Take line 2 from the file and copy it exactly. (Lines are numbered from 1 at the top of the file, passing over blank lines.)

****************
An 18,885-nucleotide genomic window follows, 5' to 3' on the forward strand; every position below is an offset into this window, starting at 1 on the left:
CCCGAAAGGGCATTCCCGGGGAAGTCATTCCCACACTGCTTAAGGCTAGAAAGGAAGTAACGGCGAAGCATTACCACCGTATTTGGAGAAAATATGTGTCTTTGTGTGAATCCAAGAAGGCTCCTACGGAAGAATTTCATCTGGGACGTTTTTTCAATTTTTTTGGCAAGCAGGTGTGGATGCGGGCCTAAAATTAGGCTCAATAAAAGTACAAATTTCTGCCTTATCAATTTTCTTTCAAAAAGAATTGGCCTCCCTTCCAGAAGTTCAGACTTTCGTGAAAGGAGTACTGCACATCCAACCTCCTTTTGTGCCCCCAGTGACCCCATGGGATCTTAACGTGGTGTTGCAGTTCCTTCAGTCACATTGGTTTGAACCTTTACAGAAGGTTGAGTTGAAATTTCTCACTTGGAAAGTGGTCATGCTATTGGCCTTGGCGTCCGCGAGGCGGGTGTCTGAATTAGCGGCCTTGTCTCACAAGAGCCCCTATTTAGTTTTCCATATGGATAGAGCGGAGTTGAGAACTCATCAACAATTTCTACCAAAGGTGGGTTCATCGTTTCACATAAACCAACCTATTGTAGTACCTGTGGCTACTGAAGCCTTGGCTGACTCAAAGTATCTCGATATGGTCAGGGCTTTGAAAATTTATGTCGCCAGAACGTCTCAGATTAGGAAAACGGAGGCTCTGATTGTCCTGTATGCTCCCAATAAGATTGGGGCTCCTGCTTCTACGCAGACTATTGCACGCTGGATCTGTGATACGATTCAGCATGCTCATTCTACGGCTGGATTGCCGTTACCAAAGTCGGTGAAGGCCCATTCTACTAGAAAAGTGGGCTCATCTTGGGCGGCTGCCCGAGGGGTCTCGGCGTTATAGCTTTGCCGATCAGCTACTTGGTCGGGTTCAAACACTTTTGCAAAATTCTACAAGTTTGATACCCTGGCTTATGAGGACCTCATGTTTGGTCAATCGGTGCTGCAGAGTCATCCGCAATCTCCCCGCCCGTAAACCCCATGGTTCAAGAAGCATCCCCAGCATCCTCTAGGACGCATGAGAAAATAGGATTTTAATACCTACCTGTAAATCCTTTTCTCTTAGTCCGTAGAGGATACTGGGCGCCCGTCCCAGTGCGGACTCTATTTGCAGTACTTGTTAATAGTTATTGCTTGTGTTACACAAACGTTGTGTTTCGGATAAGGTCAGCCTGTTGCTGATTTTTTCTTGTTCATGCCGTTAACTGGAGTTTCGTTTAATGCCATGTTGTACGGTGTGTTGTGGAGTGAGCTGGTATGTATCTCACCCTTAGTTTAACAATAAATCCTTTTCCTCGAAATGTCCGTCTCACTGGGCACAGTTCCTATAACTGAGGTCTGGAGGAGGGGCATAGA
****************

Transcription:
CCCGAAAGGGCATTCCCGGGGAAGTCATTCCCACACTGCTTAAGGCTAGAAAGGAAGTAACGGCGAAGCATTACCACCGTATTTGGAGAAAATATGTGTCTTTGTGTGAATCCAAGAAGGCTCCTACGGAAGAATTTCATCTGGGACGTTTTTTCAATTTTTTTGGCAAGCAGGTGTGGATGCGGGCCTAAAATTAGGCTCAATAAAAGTACAAATTTCTGCCTTATCAATTTTCTTTCAAAAAGAATTGGCCTCCCTTCCAGAAGTTCAGACTTTCGTGAAAGGAGTACTGCACATCCAACCTCCTTTTGTGCCCCCAGTGACCCCATGGGATCTTAACGTGGTGTTGCAGTTCCTTCAGTCACATTGGTTTGAACCTTTACAGAAGGTTGAGTTGAAATTTCTCACTTGGAAAGTGGTCATGCTATTGGCCTTGGCGTCCGCGAGGCGGGTGTCTGAATTAGCGGCCTTGTCTCACAAGAGCCCCTATTTAGTTTTCCATATGGATAGAGCGGAGTTGAGAACTCATCAACAATTTCTACCAAAGGTGGGTTCATCGTTTCACATAAACCAACCTATTGTAGTACCTGTGGCTACTGAAGCCTTGGCTGACTCAAAGTATCTCGATATGGTCAGGGCTTTGAAAATTTATGTCGCCAGAACGTCTCAGATTAGGAAAACGGAGGCTCTGATTGTCCTGTATGCTCCCAATAAGATTGGGGCTCCTGCTTCTACGCAGACTATTGCACGCTGGATCTGTGATACGATTCAGCATGCTCATTCTACGGCTGGATTGCCGTTACCAAAGTCGGTGAAGGCCCATTCTACTAGAAAAGTGGGCTCATCTTGGGCGGCTGCCCGAGGGGTCTCGGCGTTATAGCTTTGCCGATCAGCTACTTGGTCGGGTTCAAACACTTTTGCAAAATTCTACAAGTTTGATACCCTGGCTTATGAGGACCTCATGTTTGGTCAATCGGTGCTGCAGAGTCATCCGCAATCTCCCCGCCCGTAAACCCCATGGTTCAAGAAGCATCCCCAGCATCCTCTAGGACGCATGAGAAAATAGGATTTTAATACCTACCTGTAAATCCTTTTCTCTTAGTCCGTAGAGGATACTGGGCGCCCGTCCCAGTGCGGACTCTATTTGCAGTACTTGTTAATAGTTATTGCTTGTGTTACACAAACGTTGTGTTTCGGATAAGGTCAGCCTGTTGCTGATTTTTTCTTGTTCATGCCGTTAACTGGAGTTTCGTTTAATGCCATGTTGTACGGTGTGTTGTGGAGTGAGCTGGTATGTATCTCACCCTTAGTTTAACAATAAATCCTTTTCCTCGAAATGTCCGTCTCACTGGGCACAGTTCCTATAACTGAGGTCTGGAGGAGGGGCATAGA